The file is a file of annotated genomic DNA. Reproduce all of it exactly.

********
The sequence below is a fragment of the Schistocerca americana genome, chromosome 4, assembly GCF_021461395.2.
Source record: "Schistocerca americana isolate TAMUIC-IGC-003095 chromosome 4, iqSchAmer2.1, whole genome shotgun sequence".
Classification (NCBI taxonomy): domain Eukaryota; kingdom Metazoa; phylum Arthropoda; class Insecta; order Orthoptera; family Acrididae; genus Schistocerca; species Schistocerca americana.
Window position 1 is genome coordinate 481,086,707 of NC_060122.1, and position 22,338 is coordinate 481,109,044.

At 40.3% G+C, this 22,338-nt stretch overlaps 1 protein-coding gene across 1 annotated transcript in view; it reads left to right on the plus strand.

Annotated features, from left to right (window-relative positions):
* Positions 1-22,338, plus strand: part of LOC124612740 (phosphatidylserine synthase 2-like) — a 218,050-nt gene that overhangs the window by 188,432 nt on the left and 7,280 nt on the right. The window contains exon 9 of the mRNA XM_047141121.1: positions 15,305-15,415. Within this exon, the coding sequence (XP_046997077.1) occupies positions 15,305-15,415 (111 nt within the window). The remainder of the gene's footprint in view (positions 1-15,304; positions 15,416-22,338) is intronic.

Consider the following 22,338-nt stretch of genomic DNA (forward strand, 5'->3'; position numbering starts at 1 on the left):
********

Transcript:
The sequence below is a fragment of the Schistocerca americana genome, chromosome 4, assembly GCF_021461395.2.
Source record: "Schistocerca americana isolate TAMUIC-IGC-003095 chromosome 4, iqSchAmer2.1, whole genome shotgun sequence".
Classification (NCBI taxonomy): domain Eukaryota; kingdom Metazoa; phylum Arthropoda; class Insecta; order Orthoptera; family Acrididae; genus Schistocerca; species Schistocerca americana.
Window position 1 is genome coordinate 481,086,707 of NC_060122.1, and position 22,338 is coordinate 481,109,044.

At 40.3% G+C, this 22,338-nt stretch overlaps 1 protein-coding gene across 1 annotated transcript in view; it reads left to right on the plus strand.

Annotated features, from left to right (window-relative positions):
* Positions 1-22,338, plus strand: part of LOC124612740 (phosphatidylserine synthase 2-like) — a 218,050-nt gene that overhangs the window by 188,432 nt on the left and 7,280 nt on the right. The window contains exon 9 of the mRNA XM_047141121.1: positions 15,305-15,415. Within this exon, the coding sequence (XP_046997077.1) occupies positions 15,305-15,415 (111 nt within the window). The remainder of the gene's footprint in view (positions 1-15,304; positions 15,416-22,338) is intronic.

Consider the following 22,338-nt stretch of genomic DNA (forward strand, 5'->3'; position numbering starts at 1 on the left):